November 24, 2009

Edit ➞ Delete

As the information continues to come forth regarding the disreputable nature of the scientists who have pushed the theory that global warming must be man-made, we are able to see that these so-called researchers not only became frustrated when the data didn’t show them what they wanted to see, but at one point they wanted to cover their tracks as to hide all potential traces of evidence against their actions.

This situation is troubling on many different levels. These so-called scientists were able to influence public opinion and public policy by suggesting that their “research” was genuine. Along the way—as was mentioned in the first batch of e-mails that was discussed yesterday—they were willing to use “tricks” (their own word) to “hide” declines in temperature that were discovered.

The researchers also wanted to squash any research that questioned them or their findings.

Today it was revealed that these folks not only doubted the data that were appearing before them because it didn’t support what they wanted to see, but they actually went so far as formulating ways to illegally delete e-mails in an effort to avoid detection of what they were saying or doing.

One e-mail from the researchers states the following:
The fact is that we can’t account for the lack of warming at the moment and it is a travesty that we can’t. The CERES data published in the August BAMS 09 supplement on 2008 shows there should be even more warming: but the data are surely wrong. Our observing system is inadequate.
Another states that the researchers would like to “contain” the climate data from the Medieval Warm Period, which was during the ninth century through the thirteenth century. According to the National Oceanic and Atmospheric Administration, temperatures during this period “were warmer over the Northern Hemisphere than during the subsequent ‘Little Ice Age,’ and also comparable to temperatures during the early twentieth century.”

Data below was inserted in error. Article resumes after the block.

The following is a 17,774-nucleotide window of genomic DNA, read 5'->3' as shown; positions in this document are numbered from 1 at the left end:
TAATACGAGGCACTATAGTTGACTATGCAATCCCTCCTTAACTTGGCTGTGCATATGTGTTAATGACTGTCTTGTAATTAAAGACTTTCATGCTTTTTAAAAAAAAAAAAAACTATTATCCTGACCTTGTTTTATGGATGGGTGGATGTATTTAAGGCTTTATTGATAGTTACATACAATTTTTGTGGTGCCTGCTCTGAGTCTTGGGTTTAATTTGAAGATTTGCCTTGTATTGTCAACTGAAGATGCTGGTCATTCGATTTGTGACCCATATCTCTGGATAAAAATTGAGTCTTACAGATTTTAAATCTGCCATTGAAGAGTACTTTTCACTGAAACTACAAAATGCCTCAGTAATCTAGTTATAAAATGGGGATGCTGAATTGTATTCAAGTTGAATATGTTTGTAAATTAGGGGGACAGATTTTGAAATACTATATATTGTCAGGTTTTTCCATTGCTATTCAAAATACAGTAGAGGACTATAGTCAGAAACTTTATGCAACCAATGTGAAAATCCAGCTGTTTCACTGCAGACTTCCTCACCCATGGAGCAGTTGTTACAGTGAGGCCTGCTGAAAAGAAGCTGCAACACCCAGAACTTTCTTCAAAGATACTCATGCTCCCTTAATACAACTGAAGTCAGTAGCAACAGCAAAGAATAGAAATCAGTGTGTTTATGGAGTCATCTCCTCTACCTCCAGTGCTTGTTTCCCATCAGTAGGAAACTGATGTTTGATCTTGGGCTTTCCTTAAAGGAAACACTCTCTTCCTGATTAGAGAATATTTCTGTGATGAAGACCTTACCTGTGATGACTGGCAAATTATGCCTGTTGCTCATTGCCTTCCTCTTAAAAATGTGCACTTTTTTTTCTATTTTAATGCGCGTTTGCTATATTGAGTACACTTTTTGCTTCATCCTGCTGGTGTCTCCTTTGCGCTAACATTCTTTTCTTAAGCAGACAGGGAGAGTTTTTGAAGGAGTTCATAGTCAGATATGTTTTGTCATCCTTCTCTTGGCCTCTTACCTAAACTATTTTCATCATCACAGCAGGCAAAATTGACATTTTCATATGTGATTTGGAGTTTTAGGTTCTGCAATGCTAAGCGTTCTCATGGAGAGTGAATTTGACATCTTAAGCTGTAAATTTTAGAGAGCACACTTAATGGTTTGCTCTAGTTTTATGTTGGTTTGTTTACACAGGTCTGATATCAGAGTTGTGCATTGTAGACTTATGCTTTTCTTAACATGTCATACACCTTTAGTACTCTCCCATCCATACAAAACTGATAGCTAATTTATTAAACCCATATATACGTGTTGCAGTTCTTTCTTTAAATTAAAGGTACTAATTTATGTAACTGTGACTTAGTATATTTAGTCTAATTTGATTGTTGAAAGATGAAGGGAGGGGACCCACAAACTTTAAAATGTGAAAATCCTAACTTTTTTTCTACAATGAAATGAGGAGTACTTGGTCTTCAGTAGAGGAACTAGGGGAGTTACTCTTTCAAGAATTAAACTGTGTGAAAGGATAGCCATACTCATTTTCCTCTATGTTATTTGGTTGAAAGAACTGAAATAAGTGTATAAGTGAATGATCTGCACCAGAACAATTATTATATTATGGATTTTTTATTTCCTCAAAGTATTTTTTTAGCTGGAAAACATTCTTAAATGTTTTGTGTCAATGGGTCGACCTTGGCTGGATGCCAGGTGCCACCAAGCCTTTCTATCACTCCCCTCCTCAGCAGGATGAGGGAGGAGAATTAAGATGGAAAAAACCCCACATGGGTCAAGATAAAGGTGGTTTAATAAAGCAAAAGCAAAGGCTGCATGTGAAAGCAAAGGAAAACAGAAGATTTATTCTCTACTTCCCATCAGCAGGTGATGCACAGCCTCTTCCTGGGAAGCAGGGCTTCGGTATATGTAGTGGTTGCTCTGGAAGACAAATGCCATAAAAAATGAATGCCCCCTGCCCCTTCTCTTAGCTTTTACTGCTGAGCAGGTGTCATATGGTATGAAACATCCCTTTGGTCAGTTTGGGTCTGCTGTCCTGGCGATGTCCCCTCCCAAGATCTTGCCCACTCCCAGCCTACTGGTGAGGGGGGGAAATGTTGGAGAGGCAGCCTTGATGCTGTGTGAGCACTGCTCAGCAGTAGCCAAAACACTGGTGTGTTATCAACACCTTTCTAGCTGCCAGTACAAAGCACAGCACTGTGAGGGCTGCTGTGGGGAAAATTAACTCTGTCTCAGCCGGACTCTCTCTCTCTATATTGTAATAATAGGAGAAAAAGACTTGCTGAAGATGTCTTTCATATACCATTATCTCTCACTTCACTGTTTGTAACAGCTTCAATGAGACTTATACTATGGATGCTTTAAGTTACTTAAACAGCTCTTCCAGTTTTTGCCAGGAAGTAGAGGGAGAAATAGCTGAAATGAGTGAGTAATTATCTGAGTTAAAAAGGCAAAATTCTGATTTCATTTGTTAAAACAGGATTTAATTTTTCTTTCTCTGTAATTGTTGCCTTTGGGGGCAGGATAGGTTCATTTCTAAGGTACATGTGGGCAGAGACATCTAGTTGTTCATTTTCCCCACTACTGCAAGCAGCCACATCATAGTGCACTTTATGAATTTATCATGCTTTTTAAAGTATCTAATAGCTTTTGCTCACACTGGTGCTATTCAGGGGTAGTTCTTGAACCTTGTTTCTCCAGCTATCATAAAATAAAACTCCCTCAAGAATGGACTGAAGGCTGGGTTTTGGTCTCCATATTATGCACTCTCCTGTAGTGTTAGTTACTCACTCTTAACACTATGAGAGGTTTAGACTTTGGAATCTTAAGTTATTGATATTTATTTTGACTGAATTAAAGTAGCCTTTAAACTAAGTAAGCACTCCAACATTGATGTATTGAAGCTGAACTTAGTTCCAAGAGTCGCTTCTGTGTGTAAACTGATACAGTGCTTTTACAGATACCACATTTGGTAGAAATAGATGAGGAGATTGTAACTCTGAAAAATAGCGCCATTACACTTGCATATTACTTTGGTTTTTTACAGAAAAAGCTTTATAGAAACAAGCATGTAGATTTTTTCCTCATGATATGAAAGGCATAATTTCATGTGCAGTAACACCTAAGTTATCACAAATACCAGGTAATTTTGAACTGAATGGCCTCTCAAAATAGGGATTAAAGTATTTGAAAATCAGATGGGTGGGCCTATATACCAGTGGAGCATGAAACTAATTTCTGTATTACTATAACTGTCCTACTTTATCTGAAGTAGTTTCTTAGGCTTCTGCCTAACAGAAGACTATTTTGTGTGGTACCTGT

This fact gives rise to the possibility that any global temperature increases might very well be part of Earth’s natural climate cycle, thus decreasing the possibility that humans are the be-all and end-all of warming trends.

In another e-mail—for me, one of the most illustrative of the researchers’ level of ethics and believability—the scientists actually go so far as attempting to devise plans to delete any damning e-mails without getting caught, since these e-mails were to be saved for Freedom of Information Acts.

Research Unit director Phil Jones said the following in one e-mail to Penn State’s Michael Mann:
“If they ever hear there is a Freedom of Information Act now in the UK, I think I’ll delete the file rather than send to anyone.”
He also stated:
“We also have a data protection act, which I will hide behind.”
Jones also urged Mann to delete his e-mails, too:
“Can you delete any emails you may have had with Keith re [the IPCC’s Fourth Assessment Report]?”
Jones was also hoping that the citizens of the United Kingdom would be in the dark to the existence of their Freedom of Information Act. He wrote the following in an e-mail to Professor Malcolm Hughes at the University of Arizona:
“I’m getting hassled by a couple of people to release the CRU station temperature data. Don't any of you three tell anybody that the UK has a Freedom of Information Act!”
Scientists are supposed to collect data and compare those data to their hypothesis. From reading these e-mails—these researchers’ own words—it has become clear that their theories were the most important aspect of their “research” and they were then willing to come up with ways to make the data work in their favor, whether that meant using “tricks” or other ways to “contain” the actual numbers. After all, in their own words, the evidence must be wrong.

What’s more, these so-called researchers were then willing to go one step further and wanted to destroy any and all evidence of their questionable tactics. Their aim was to delete the damaging e-mails and hope that no one would find out that the public had a legal right to see them.

I support science over faith (I’m actually a borderline atheist), and I’m greatly opposed to pollution. I really do like clean air and I have no problem holding pollution-creating companies responsible for the crap that they put into the air and water.